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The Editor,

Does Counselor James Verdier, the chair of the Anti-Corruption Commission have a problem with his vision? I want to know, because he keeps turning a blind eye to the bribe-takers and extortionists in the legislature! Why? Re: Why Was Entire NOCOL Board, Legislature, Which Received Bribes Not Indicted, Urey Asks, Daily Observer Online.

According to the aforementioned article, Mr. Urey alleges that it’s “standard procedure for nominees and the Executive Branch to pay lobbying fees for passage of bills and confirmations! By the way, the Senate ratified NOCOL’s oil contracts without anyone reading it because of these lobbying fees!

If you don’t believe Urey’s allegations, let’s go back and look at how our lawmakers do business!

Make sure you’re sitting down for this one!

In 2009, Rep. Edward S. Forh, was accused of receiving lobbying fees from Harry Greaves, the former Managing Director, Liberian Petroleum Refining Corporation. Harry paid lawmakers an undisclosed sum of money for a concession agreement to be ratified which waswell eported! Re: Paid for ‘Lunch & Dinner’: Greaves Admits Bribing Lawmakers; Forh Under Probe, FPA, 04/02/09.

During that same year—2009, these same lawmakers collected US$80,000 for their “cold water”, oops, I mean lobbying fees from the Liberia Telecommunications Authority (LTA)! Re: “Mockery in Corruption Fight?, LTA’s Suspended Bropleh Still Enjoys Immunities”, FPA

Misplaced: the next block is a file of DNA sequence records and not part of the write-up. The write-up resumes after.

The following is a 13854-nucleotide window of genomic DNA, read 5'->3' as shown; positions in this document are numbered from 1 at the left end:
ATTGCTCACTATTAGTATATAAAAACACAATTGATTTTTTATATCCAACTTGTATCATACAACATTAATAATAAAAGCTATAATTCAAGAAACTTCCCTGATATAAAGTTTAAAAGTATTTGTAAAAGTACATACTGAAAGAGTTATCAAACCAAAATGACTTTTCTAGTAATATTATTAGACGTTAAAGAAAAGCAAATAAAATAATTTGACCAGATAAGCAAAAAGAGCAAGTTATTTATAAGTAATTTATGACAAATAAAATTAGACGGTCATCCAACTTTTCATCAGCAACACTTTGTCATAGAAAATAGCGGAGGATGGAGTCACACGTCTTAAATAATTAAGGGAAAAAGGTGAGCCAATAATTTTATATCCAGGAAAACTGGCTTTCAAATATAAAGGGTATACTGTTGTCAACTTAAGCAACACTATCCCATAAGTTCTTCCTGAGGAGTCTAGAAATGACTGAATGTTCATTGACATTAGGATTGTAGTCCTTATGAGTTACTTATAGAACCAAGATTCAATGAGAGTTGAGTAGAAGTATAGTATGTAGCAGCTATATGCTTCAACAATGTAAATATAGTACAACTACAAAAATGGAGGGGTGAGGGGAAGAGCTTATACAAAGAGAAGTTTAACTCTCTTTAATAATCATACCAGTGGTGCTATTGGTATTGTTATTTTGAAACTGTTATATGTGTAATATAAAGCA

According to Mr. Albert Bropleh, former LTA Chairman and twin brother of Dr. Lawrence Bropleh, the House and Senate were paid US$52,000 and US$28,000 respectively for passage of the Liberian Telecommunication Act! The Senate and the House passed the Act—with a 100 percent vote!

Last but not least, in 2011, Rep. Alomiza Ennos, the bribe-taking mammy of the Liberian House of Representatives, was accused of receiving US$80,000 as lobbying fees from NOCAL’s Board of Directors to ratify the oil contracts! Remember that US$80,000 is their benchmark! Anything lessthan that is an insult. Re: Several Gov’t Officials Linked to Bribery, Liberian Observer

As you can see, whenever there’s a Bill to be passed, or a concession agreement to be ratified, or a presidential appointment to be confirmed, it’s customary for our lawmakers to expect “cold water” to perform their Constitutional duties!

But when will the Liberian Anti-Corruption Commission (LACC) indict these lazy, good-for-nothing, and totally inutile lawmakers for extortion? Isn’t extortion a crime in Liberia? Oh, wait, I forgot: If extortion were a crime in Liberia, then Rep. Edward Ford and Rep. Alomiza Ennos would be behind bars by now!

Martin Scott,
Atlanta, Georgia

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